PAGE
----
So no, it's not haphazard in any way. It's a mix of profession-specific things and mob-specific things. This mob attacks like this, so you have to invoke that list of defensive techniques, depending on your profession, but the mob always attacks like that, and when it does, it animates like that or puts that marker on the ground. The Ettin always looks like that when it's winding up the knock-down.

(1) Or other things, depending on your profession. A Spellbreaker with enough Adrenaline might activate Full Counter, while a Daredevil with enough Initiative available might simply Vault behind the Ettin.

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To my critics both kind and harsh I should have been clear that I'm looking for Youtube guides to explain how these concepts work to make sure my own understanding is correct or flawed. For example I found great beginner videos that explained what boons were and how to dodge but that's preschool level, breakbars I figured out on my own.

Everything else though.

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there are a few approaches to playing this game

play something glassy and force yourself to get good or die. this is a fine approach and seems to be the most popular advice in generalplay something tanky and just don't worry about it. there are plenty of builds that can do a lot of damage without being glassplay something tanky and use the leeway it offers to practice dodging and such without the severe consequences for failing and downtime between attempts

I went with option 3, myself, but if you do that you have to take extra care to ensure it doesn't slip into option 2 if your goal is indeed to get good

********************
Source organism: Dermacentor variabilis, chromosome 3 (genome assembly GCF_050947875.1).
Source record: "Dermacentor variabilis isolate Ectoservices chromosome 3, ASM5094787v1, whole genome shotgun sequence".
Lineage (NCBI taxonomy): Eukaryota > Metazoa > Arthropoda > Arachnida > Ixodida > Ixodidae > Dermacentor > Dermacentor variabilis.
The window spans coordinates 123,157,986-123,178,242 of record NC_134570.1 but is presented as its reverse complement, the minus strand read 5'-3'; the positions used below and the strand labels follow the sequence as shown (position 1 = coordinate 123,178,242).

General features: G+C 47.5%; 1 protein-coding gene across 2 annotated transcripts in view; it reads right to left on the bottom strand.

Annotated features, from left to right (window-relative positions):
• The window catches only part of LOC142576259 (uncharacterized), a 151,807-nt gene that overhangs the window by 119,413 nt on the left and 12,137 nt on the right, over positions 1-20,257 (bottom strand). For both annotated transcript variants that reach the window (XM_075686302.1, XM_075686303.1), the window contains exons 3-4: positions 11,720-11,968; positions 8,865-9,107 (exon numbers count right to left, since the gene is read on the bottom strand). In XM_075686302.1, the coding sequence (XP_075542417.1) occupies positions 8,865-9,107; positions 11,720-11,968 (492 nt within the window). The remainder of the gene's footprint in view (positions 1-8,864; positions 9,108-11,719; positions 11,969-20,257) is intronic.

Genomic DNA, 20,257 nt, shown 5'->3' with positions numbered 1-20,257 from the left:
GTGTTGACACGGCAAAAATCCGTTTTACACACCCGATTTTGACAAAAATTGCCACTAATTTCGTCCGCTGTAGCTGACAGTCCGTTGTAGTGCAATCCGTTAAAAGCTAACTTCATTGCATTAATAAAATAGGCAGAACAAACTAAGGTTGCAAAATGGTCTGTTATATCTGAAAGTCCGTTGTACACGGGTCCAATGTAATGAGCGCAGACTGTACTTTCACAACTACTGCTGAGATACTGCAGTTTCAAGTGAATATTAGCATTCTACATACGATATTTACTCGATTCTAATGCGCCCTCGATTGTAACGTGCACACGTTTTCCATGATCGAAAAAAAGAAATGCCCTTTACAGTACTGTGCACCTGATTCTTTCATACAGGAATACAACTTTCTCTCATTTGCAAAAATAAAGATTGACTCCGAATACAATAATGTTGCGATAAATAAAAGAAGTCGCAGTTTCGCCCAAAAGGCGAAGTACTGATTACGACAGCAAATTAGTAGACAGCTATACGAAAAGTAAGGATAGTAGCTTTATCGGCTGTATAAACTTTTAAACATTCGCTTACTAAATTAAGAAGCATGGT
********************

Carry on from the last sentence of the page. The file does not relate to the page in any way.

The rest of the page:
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What changed MMOs for me was getting a mouse with 12 thumb buttons. That might sound excessive and indeed it was so I down graded to a mouse with “only” 6 thumb buttons.

In combination with shift and ctrl I could keybind another 12 easy to push buttons on top of the 6.

This way there is no fumbling on the keyboard. I can dodge using a mouse button exactly when I need to and in the direction I want to go. I have all essential combat functions on the thumb buttons of mouse and so many hot keys left over that I have each mount hot keyed as well.

I could never go back to gaming with anything short of a good MOBA gaming mouse.

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@Danikat.8537 said:

That's correct. Dodge does two things: it physically moves you in the direction you dodge (faster than normal running speed), but it also gives you a second of invulnerability. Either one of these things will stop an attack hitting you, but which one is most useful depends on what you're dodging. For example if an enemy is dropping an AoE under you then moving out the way is the most important thing, because once you're outside the range it can't affect you. But if it's a quick acting AoE, one that starts doing damage as soon as the circle appears, then there may not be time to move out the way. But that second of invulnerability mean that even if you're still in the circle it won't hurt you. (You can tell if the attack was stopped this way because white text comes up saying 'evaded'.)

And yes, this applies to all incoming attacks. As long as they hit during the dodge animation you'll evade them.

That's not entirely true. Dodge gives you evade frames, which is enough in almost every case, but you can still be hit by some skills (like shocking aura or guardian's pulls) or objects.